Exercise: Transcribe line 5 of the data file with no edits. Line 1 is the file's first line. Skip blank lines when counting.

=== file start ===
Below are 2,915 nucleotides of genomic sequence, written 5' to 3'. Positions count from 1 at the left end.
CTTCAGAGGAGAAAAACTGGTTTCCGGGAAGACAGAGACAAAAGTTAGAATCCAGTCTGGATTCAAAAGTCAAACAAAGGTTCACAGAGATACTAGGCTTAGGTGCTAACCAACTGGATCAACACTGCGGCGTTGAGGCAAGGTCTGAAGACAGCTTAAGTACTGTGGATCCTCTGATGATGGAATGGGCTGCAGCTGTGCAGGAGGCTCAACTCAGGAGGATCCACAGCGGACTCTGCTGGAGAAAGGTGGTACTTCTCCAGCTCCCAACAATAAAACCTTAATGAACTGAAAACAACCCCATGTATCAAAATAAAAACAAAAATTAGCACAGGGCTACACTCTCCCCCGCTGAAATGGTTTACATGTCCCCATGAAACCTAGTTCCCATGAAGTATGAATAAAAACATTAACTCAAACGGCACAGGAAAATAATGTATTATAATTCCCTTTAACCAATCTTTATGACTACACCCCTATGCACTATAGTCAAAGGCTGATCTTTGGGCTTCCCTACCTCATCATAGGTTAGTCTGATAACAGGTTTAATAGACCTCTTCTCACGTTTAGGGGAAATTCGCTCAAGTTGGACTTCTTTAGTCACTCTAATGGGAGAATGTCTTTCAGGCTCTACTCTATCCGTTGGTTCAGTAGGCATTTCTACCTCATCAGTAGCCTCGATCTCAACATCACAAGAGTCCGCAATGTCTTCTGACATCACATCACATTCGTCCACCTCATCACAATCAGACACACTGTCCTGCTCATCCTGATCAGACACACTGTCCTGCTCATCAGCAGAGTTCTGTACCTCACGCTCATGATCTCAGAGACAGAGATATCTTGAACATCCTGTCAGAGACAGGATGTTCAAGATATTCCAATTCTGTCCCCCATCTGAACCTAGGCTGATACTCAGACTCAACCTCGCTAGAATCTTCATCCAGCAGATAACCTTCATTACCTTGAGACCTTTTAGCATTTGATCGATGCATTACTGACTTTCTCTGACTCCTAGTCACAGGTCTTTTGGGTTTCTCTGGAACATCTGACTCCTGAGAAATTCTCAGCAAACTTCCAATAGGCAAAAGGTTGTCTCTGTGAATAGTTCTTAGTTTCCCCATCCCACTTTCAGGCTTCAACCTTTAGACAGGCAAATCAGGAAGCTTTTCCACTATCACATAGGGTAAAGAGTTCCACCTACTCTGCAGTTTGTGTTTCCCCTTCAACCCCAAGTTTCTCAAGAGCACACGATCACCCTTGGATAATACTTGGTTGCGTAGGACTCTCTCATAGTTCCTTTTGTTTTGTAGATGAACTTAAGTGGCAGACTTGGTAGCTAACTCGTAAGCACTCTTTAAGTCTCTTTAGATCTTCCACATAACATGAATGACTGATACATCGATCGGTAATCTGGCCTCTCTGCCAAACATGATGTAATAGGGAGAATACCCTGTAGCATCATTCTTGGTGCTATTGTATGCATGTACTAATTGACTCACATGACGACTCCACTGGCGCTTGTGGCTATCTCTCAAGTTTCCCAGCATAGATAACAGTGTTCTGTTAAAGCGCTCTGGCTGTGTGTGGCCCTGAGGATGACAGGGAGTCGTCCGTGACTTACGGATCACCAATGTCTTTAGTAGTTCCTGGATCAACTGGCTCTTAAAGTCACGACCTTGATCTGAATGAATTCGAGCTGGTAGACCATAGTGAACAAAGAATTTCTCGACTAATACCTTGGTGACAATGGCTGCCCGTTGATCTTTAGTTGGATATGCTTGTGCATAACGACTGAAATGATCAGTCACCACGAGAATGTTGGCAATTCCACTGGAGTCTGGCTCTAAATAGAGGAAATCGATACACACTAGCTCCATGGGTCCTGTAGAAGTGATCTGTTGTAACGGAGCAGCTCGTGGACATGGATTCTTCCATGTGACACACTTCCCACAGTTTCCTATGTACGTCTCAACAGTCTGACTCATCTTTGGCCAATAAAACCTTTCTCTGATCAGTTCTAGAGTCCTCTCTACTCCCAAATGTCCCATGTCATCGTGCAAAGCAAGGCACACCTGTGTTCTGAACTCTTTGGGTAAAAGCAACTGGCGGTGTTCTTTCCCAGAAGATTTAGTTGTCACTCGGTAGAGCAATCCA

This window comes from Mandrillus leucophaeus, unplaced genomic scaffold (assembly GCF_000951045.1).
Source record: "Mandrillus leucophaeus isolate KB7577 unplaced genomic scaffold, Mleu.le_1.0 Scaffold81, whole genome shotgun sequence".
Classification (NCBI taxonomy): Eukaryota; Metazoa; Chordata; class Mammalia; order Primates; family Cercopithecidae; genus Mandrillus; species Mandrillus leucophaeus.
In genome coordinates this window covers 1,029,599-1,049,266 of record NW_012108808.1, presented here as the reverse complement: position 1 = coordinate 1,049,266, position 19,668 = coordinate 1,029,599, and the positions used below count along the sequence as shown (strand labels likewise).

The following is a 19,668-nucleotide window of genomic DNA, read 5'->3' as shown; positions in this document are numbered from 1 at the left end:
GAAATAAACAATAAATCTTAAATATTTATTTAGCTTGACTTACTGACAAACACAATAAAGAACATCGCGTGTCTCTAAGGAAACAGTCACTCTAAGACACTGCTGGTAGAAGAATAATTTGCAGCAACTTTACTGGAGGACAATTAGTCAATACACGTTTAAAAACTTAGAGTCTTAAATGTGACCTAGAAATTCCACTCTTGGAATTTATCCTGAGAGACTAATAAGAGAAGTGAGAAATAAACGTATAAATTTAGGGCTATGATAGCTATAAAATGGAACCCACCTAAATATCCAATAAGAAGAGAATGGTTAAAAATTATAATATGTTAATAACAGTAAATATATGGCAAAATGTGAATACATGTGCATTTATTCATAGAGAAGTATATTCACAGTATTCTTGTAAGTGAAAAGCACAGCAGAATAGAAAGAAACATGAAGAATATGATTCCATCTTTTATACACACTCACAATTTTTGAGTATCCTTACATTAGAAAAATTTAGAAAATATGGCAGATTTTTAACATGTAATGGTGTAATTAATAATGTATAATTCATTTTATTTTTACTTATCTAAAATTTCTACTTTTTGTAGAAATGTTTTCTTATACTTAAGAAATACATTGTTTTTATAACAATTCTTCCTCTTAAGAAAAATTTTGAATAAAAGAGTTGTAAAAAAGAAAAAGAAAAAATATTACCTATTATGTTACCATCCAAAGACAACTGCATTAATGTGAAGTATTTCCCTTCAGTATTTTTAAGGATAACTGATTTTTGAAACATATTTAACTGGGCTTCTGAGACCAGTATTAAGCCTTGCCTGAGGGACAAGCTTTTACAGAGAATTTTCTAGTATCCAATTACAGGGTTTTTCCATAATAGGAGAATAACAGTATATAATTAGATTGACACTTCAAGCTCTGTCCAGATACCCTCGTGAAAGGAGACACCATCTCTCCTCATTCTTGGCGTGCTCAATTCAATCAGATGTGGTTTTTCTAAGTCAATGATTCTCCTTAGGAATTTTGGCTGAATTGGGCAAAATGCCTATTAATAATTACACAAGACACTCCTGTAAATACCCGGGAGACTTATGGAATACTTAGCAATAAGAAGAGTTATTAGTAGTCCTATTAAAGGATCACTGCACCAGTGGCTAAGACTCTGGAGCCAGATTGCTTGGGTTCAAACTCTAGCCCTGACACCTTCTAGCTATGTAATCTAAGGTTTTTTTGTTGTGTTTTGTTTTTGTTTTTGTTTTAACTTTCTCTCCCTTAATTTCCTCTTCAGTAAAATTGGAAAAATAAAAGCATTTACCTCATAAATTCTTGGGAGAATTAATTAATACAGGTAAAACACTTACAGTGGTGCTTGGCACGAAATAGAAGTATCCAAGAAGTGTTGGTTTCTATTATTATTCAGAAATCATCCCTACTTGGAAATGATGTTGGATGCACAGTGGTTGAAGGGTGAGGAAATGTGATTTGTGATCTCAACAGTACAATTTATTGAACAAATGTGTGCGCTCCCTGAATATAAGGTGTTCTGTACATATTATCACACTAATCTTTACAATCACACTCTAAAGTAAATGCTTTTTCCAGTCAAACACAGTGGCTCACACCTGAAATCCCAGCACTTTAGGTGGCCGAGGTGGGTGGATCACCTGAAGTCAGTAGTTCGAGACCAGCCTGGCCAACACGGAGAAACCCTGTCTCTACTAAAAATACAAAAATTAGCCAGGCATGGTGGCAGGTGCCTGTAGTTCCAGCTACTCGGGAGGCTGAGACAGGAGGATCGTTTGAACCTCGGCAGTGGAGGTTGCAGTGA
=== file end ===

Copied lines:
Classification (NCBI taxonomy): Eukaryota; Metazoa; Chordata; class Mammalia; order Primates; family Cercopithecidae; genus Mandrillus; species Mandrillus leucophaeus.